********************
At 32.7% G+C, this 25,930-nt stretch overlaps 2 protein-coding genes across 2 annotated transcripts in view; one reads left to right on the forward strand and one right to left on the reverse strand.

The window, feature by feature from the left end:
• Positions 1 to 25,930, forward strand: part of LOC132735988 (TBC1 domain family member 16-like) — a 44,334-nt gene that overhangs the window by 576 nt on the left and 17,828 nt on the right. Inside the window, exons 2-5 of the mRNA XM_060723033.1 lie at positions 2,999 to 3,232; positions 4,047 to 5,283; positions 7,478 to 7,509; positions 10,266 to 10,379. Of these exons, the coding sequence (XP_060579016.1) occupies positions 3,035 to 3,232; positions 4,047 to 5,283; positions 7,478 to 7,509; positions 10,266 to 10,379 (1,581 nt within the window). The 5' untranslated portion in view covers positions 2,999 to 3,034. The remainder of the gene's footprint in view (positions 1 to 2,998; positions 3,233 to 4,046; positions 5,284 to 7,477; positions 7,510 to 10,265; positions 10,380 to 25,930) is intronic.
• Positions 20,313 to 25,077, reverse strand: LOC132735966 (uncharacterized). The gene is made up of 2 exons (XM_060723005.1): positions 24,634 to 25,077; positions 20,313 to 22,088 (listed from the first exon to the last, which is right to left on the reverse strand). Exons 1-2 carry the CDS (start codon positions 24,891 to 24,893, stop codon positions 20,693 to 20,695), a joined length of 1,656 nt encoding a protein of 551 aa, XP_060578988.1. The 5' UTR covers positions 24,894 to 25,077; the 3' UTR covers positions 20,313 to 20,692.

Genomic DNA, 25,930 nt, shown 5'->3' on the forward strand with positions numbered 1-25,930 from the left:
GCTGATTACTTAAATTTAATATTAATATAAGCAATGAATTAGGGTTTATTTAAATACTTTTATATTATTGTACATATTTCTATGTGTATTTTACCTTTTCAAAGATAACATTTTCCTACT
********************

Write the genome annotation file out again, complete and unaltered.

At 32.7% G+C, this 25,930-nt stretch overlaps 2 protein-coding genes across 2 annotated transcripts in view; one reads left to right on the forward strand and one right to left on the reverse strand.

The window, feature by feature from the left end:
• Positions 1 to 25,930, forward strand: part of LOC132735988 (TBC1 domain family member 16-like) — a 44,334-nt gene that overhangs the window by 576 nt on the left and 17,828 nt on the right. Inside the window, exons 2-5 of the mRNA XM_060723033.1 lie at positions 2,999 to 3,232; positions 4,047 to 5,283; positions 7,478 to 7,509; positions 10,266 to 10,379. Of these exons, the coding sequence (XP_060579016.1) occupies positions 3,035 to 3,232; positions 4,047 to 5,283; positions 7,478 to 7,509; positions 10,266 to 10,379 (1,581 nt within the window). The 5' untranslated portion in view covers positions 2,999 to 3,034. The remainder of the gene's footprint in view (positions 1 to 2,998; positions 3,233 to 4,046; positions 5,284 to 7,477; positions 7,510 to 10,265; positions 10,380 to 25,930) is intronic.
• Positions 20,313 to 25,077, reverse strand: LOC132735966 (uncharacterized). The gene is made up of 2 exons (XM_060723005.1): positions 24,634 to 25,077; positions 20,313 to 22,088 (listed from the first exon to the last, which is right to left on the reverse strand). Exons 1-2 carry the CDS (start codon positions 24,891 to 24,893, stop codon positions 20,693 to 20,695), a joined length of 1,656 nt encoding a protein of 551 aa, XP_060578988.1. The 5' UTR covers positions 24,894 to 25,077; the 3' UTR covers positions 20,313 to 20,692.

Genomic DNA, 25,930 nt, shown 5'->3' on the forward strand with positions numbered 1-25,930 from the left:
GCTGATTACTTAAATTTAATATTAATATAAGCAATGAATTAGGGTTTATTTAAATACTTTTATATTATTGTACATATTTCTATGTGTATTTTACCTTTTCAAAGATAACATTTTCCTACT